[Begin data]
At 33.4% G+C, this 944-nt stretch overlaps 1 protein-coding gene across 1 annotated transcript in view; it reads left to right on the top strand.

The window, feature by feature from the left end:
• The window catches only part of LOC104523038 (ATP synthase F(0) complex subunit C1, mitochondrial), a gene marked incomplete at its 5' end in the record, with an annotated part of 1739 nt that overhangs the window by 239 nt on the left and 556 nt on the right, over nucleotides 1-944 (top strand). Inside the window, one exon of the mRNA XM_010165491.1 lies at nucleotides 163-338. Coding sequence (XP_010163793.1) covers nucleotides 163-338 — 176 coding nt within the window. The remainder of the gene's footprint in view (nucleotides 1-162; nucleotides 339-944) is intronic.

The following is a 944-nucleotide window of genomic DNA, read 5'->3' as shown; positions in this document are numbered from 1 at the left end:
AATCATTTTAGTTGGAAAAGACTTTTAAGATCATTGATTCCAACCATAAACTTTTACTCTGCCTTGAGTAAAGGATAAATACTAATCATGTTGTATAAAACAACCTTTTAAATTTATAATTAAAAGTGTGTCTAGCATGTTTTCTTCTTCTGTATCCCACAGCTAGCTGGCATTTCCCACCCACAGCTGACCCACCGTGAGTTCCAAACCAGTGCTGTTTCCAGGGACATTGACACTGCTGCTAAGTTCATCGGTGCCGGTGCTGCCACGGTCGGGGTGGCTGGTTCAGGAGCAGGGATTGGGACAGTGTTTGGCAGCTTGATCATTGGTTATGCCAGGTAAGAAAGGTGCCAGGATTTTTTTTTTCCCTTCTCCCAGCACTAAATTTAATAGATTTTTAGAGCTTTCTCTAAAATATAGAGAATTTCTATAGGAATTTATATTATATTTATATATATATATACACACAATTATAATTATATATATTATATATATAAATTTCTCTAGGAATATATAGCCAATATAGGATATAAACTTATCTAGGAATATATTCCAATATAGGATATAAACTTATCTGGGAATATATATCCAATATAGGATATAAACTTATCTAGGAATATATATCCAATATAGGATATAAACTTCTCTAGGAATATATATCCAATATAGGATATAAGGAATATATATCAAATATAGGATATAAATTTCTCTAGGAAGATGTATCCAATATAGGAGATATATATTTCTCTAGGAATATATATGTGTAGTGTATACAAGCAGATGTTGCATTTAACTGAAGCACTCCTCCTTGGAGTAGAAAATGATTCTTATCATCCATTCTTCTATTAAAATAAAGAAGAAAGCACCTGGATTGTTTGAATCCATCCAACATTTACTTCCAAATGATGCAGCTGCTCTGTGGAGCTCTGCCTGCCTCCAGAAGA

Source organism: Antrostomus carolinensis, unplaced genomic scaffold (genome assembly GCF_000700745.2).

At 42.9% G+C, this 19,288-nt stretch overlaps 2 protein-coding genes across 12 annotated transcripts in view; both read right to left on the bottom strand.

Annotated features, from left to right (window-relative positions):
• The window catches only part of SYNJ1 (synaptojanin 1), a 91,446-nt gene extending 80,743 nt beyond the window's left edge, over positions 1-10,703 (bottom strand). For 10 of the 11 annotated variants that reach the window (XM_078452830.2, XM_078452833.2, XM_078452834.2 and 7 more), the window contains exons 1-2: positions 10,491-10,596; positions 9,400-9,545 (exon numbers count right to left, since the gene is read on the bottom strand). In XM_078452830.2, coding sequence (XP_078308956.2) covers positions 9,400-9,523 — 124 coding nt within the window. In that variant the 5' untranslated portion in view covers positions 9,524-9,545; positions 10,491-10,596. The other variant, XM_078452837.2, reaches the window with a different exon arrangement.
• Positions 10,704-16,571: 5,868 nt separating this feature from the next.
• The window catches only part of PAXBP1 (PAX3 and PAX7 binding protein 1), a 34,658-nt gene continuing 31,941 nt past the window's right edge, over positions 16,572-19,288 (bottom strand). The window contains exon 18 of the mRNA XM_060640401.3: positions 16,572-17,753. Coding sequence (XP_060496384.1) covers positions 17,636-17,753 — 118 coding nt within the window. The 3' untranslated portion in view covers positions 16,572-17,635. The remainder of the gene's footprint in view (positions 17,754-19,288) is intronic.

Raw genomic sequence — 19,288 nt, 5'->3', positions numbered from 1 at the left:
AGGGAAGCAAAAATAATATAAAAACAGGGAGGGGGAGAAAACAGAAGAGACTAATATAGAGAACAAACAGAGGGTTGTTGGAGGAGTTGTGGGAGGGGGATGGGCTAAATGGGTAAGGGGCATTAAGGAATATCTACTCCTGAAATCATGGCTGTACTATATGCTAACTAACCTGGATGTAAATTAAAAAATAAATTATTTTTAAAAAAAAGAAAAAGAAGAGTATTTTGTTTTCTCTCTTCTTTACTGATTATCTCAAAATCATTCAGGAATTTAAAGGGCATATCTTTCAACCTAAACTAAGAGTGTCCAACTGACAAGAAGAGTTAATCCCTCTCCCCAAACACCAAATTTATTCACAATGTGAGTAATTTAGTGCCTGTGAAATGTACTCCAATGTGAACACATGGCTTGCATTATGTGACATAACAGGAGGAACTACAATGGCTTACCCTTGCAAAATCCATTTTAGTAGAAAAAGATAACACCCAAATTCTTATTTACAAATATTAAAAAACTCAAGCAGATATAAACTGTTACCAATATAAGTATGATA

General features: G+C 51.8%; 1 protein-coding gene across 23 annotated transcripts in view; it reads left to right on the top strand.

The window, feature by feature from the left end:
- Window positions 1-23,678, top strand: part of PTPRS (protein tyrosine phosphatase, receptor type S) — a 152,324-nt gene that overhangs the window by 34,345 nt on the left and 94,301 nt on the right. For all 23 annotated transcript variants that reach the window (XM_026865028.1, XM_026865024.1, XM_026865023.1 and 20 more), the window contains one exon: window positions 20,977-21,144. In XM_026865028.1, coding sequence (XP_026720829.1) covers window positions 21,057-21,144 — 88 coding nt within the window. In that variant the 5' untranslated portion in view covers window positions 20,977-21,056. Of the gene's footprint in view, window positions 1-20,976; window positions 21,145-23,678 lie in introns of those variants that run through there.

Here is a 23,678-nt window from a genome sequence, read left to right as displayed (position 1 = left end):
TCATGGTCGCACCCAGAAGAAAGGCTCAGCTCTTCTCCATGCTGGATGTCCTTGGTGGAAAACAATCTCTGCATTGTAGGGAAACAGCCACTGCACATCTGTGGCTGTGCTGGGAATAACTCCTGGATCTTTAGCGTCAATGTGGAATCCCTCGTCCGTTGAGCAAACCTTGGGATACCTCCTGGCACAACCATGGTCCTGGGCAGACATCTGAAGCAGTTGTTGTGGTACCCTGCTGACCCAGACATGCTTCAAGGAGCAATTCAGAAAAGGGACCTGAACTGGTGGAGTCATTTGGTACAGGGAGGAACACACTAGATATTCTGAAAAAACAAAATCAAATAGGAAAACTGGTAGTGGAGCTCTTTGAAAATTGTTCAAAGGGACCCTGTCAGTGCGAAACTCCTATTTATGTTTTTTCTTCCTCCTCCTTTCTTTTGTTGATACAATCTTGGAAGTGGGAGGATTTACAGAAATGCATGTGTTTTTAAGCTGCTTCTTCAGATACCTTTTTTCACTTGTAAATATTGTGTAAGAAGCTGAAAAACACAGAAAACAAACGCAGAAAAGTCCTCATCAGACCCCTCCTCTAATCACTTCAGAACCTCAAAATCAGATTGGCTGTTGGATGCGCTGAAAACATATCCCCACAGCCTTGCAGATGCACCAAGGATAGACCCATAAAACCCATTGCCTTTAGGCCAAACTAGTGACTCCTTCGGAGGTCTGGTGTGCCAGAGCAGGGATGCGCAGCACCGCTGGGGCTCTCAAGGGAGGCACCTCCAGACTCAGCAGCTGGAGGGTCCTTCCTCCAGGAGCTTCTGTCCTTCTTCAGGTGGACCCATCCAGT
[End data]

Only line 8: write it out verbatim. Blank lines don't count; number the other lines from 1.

Annotated features, from left to right (window-relative positions):